Local fathers share advice for families
BELPRE – Today is the day set aside to celebrate fathers and two area fathers shared some of their thoughts on what it is to be a father.
Isaac Cogar of Belpre, 90, is a World War II veteran and the father of 10 children.
Cogar said his advice to today’s parents would be to have a spiritual base for the family.
“We all go to church, our family all went and they are all Christians,” he said. “Church is a good way to keep families together.”
Cogar said with 10 children he has a hard time counting all the grandchildren.
“There are around 30, I imagine,” he said.
Cogar said he has no regrets on how he raised his children.
“I have no regrets because I’ve got a good family,” he said. “Two of them are preachers and one is a sheriff.”
During WWII, Cogar was in the U.S. Army Air Corps, the forerunner of the U.S. Air Force. After the war he went into business on his own in Guysville where his children were raised.
“I had a truck stop at Guysville,” he said. “After that I went into the trucking business and I also drove a tour bus for five years, across the United States, Canada and Mexico,” retiring after the bus driving stint.
Cogar said he does not see the need to offer a lot of advice to his children, saying they are all doing quite well.
“They are getting along really good,” he said. “They are all educated children and they are getting along really good.”
Fred Flemming, also of Belpre, is a father of three. He said his work caused him to be away from his family but he was involved in the upbringing of three children.
“I was working most of the time, but as long I was there if the children needed me for something my wife couldn’t answer, I was able to do that,” he said. ” My wife took care of a lot since I wasn’t there all the time.”
Flemming said for a time he was unemployed and voluntarily joined the U.S. Army and was discharged in 1966. He moved his family to the Mid-Ohio Valley from Delaware, Ohio, after he was discharged.
As a result of his time away Flemming said he has one piece of advice for others in regard to children.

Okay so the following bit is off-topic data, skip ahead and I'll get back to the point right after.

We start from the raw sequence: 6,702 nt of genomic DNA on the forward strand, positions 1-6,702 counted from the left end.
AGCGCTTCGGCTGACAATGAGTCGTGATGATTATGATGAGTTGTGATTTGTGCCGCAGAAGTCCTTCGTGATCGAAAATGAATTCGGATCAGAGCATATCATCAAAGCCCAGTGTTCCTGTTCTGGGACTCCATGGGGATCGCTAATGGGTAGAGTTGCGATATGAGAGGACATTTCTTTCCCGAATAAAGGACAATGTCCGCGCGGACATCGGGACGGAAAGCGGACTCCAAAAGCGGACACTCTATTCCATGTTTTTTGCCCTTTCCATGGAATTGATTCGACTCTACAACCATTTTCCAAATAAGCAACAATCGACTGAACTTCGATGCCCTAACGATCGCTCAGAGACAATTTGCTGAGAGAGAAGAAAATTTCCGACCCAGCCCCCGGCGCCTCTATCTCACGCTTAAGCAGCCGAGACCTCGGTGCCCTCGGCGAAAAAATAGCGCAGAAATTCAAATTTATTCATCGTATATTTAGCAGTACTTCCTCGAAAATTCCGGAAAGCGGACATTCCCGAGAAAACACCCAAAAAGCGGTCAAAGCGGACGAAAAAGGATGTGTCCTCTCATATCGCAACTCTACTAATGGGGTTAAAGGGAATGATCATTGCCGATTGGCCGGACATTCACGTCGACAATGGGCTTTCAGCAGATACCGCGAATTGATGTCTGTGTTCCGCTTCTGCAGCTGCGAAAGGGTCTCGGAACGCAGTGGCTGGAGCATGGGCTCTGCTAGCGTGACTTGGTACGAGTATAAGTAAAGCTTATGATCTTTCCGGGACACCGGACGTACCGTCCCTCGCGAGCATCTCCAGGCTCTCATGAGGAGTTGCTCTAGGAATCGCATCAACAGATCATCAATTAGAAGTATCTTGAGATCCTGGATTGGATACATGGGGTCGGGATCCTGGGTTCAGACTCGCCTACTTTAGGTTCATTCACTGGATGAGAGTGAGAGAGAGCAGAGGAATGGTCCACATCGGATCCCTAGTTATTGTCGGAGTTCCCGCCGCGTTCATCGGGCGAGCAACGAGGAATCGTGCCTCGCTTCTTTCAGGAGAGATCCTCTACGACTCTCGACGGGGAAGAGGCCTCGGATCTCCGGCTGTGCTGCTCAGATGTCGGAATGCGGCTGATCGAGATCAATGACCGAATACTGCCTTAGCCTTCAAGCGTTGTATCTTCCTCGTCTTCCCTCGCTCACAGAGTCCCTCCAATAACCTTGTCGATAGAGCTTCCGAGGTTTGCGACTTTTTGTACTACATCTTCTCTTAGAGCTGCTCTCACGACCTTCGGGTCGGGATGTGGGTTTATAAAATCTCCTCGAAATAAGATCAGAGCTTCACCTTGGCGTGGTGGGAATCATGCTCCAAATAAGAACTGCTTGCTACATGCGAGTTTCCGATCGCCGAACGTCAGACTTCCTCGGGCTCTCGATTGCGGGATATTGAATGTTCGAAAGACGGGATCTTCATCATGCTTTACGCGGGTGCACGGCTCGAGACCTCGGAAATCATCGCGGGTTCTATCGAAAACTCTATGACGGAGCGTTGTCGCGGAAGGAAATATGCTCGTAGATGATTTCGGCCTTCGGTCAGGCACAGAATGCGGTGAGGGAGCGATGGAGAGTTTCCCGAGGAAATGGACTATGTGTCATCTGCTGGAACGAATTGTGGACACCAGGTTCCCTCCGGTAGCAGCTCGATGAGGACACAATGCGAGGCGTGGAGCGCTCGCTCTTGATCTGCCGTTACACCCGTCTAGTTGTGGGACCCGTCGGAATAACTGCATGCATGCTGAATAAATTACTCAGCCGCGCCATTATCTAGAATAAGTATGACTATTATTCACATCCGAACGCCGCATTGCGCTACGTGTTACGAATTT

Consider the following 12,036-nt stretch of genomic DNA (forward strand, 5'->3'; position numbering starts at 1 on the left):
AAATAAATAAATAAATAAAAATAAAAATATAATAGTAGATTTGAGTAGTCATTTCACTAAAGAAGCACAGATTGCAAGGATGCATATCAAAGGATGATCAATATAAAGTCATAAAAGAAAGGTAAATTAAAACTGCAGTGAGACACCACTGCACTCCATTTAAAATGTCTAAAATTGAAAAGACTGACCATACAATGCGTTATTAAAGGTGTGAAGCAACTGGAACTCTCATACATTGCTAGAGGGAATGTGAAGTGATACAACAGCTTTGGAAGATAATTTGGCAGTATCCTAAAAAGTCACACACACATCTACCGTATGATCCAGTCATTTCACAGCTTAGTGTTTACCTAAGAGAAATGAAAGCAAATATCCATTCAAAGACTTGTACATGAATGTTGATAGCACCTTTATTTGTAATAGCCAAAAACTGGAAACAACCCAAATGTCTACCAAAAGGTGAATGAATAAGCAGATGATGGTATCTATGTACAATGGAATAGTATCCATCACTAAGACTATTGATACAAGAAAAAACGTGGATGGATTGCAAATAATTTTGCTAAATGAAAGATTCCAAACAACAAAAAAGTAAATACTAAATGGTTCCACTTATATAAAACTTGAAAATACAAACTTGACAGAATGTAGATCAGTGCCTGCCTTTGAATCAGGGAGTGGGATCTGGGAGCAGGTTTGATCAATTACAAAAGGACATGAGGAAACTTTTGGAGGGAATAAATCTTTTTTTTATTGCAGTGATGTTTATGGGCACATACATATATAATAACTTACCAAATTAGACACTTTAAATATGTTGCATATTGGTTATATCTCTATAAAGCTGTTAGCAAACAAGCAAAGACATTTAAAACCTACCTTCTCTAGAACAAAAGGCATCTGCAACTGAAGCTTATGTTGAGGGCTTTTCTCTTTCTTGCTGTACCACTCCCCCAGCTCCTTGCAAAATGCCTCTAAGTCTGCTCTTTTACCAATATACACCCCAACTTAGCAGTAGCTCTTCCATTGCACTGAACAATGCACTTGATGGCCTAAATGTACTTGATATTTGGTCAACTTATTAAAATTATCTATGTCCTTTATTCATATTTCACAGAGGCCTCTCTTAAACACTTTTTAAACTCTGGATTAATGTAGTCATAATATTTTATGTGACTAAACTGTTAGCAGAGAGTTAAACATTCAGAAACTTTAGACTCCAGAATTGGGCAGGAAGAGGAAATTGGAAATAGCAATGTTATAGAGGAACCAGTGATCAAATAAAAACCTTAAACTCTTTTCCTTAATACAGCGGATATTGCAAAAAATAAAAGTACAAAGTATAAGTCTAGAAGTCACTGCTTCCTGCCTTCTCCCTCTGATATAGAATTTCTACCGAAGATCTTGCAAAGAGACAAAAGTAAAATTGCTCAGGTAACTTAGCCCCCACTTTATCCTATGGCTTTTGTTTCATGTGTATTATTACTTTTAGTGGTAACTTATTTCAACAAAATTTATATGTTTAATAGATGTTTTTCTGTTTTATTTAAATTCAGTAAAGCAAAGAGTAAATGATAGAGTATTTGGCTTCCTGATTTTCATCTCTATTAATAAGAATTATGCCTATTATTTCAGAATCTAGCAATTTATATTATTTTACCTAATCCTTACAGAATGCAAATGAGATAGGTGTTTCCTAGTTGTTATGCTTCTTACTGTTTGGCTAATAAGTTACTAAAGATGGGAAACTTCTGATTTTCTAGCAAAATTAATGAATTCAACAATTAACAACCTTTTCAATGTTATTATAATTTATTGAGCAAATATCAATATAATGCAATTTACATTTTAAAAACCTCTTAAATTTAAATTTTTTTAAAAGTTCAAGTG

“They (fathers) should be more involved with their children,” he said. “I think they should be involved with their children’s lives and give them the best information even if they don’t want to follow it later on.”
Flemming said his children were born between 1961 and 1967. When his sons got married, Flemming said, he had one piece of advice.
“I told them to love their wives and make sure they didn’t let that romance fall by the wayside,” he said.
Flemming said he has 12 grandsons and three great-grandchildren, two boys and one girl.
There are two theories as to how Father’s Day was created.
One theory is the first Father’s Day church service was held in West Virginia in 1908. Some historians honor Mrs. Charles Clayton of Fairmont, W.Va., for an observance on July 5, 1908.
West Virginia is also believed by some to be the home of Mother’s Day, with the first service taking place in Grafton.
While a church service was going on at Williams Memorial Methodist Episcopal Church, South, in Fairmont, Grace Golden Clayton reportedly suggested the service to the pastor, who is said to have been inspired to celebrate fathers after a mine explosion, a few months before, in the nearby community of Monongah. This explosion ended 361 lives, many of them fathers and recent immigrants to the U.S. from Italy.
Another theory attributes the celebration to Sonora Louise Smart Dodd, from Spokane, Wash.
Celebrating Father’s Day originated in her mind as she listened to a Mother’s Day sermon in 1909 and pondered if there is a day to honor mothers then why not for fathers.
Sonora felt strongly for fathers because of the affection she received from her own father, William Jackson Smart, a Civil War veteran. Sonora’s mother died while in childbirth when she was just 16. Mr. Smart raised the newborn and five other children with love and care.
According to the U.S. Bureau of the Census, there were an estimated 70.1 million fathers across the nation in 2008, the most recent year for which data is available. Of those, 24.4 million are fathers who were part of married-couple families with children younger than 18 in 2012, with 21 percent raising three or more children younger than 18 and three percent were a subfamily living in someone else’s home.
There were 1.96 million single fathers in 2012; 16 percent of single parents. Of those, nine percent were raising three or more children younger than 18 and about 44 percent were divorced, 31 percent were never married, 20 percent were separated, and five percent were widowed; 42 percent had an annual family income of $50,000 or more.
In 2012 there were an estimated 189,000 stay-at-home dads. These married fathers with children younger than 15 have remained out of the labor force for at least one year primarily so they can care for the family while their wife works outside the home.
These fathers cared for upward of 369,000 children, according to the bureau. During the spring of 2011, 18 percent of preschoolers were regularly cared for by their father during their mother’s working hours.